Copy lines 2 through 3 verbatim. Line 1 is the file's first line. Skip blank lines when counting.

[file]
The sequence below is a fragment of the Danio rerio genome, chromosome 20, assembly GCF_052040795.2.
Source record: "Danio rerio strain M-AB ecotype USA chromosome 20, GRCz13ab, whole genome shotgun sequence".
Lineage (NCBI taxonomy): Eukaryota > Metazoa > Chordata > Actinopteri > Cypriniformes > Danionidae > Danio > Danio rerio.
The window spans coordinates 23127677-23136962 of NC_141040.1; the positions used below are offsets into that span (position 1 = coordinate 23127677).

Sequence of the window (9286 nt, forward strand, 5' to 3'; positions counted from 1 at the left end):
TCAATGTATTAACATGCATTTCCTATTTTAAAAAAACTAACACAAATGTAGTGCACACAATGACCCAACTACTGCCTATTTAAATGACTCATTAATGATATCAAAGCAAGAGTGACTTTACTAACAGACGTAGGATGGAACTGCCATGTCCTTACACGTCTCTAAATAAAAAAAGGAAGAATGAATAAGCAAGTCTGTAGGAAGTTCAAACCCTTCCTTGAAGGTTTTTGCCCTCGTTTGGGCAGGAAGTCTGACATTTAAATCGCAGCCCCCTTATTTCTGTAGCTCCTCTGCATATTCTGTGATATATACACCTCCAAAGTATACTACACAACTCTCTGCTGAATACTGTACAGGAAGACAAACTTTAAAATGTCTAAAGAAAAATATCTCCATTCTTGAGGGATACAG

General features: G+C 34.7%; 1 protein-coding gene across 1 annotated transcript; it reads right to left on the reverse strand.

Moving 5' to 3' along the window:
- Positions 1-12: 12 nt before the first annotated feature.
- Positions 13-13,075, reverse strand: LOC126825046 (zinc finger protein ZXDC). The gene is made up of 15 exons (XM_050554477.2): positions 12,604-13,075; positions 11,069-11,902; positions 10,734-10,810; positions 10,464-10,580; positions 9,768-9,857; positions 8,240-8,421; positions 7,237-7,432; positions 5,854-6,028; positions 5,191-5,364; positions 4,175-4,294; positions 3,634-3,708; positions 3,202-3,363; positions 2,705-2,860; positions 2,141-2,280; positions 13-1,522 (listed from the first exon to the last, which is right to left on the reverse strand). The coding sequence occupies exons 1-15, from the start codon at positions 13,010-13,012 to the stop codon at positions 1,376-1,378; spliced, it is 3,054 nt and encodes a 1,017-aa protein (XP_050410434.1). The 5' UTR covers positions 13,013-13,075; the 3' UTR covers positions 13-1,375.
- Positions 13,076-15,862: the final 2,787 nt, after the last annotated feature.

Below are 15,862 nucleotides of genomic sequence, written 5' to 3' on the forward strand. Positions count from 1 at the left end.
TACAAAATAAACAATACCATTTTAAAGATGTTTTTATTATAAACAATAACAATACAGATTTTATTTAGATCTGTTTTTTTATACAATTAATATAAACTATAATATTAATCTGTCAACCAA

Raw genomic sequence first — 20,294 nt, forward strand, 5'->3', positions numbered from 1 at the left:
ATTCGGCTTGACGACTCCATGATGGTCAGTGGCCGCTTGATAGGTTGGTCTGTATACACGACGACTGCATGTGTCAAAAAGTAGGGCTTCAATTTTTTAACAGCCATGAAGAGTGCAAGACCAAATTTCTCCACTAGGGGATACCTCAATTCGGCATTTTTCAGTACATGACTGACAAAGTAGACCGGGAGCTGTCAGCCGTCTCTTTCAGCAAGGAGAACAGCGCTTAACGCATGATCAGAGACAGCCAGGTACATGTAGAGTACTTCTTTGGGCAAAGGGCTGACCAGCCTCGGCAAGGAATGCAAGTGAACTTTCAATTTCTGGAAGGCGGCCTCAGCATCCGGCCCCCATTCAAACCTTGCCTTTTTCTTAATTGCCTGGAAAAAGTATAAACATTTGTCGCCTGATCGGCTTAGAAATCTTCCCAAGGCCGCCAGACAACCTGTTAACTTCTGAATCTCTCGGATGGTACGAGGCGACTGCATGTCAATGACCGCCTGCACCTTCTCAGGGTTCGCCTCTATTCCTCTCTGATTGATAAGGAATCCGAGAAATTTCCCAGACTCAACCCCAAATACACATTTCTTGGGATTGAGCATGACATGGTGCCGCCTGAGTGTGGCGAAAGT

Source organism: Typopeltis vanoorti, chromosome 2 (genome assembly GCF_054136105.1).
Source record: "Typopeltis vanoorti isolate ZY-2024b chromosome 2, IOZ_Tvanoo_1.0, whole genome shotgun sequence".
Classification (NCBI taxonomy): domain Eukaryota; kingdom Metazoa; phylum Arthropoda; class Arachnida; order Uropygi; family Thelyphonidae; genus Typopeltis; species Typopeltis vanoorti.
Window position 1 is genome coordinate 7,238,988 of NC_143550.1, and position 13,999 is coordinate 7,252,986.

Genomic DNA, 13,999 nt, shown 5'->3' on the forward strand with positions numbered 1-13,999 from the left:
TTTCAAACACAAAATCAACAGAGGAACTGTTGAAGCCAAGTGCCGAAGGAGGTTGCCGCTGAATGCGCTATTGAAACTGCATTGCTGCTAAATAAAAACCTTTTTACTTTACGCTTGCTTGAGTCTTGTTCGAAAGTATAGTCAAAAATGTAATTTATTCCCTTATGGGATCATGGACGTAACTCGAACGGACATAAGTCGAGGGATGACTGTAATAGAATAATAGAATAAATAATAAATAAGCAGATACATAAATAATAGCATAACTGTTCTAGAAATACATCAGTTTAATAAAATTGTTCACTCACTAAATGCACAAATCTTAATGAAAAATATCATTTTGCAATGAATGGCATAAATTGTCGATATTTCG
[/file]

Source record: "Danio rerio strain M-AB ecotype USA chromosome 20, GRCz13ab, whole genome shotgun sequence".
Lineage (NCBI taxonomy): Eukaryota > Metazoa > Chordata > Actinopteri > Cypriniformes > Danionidae > Danio > Danio rerio.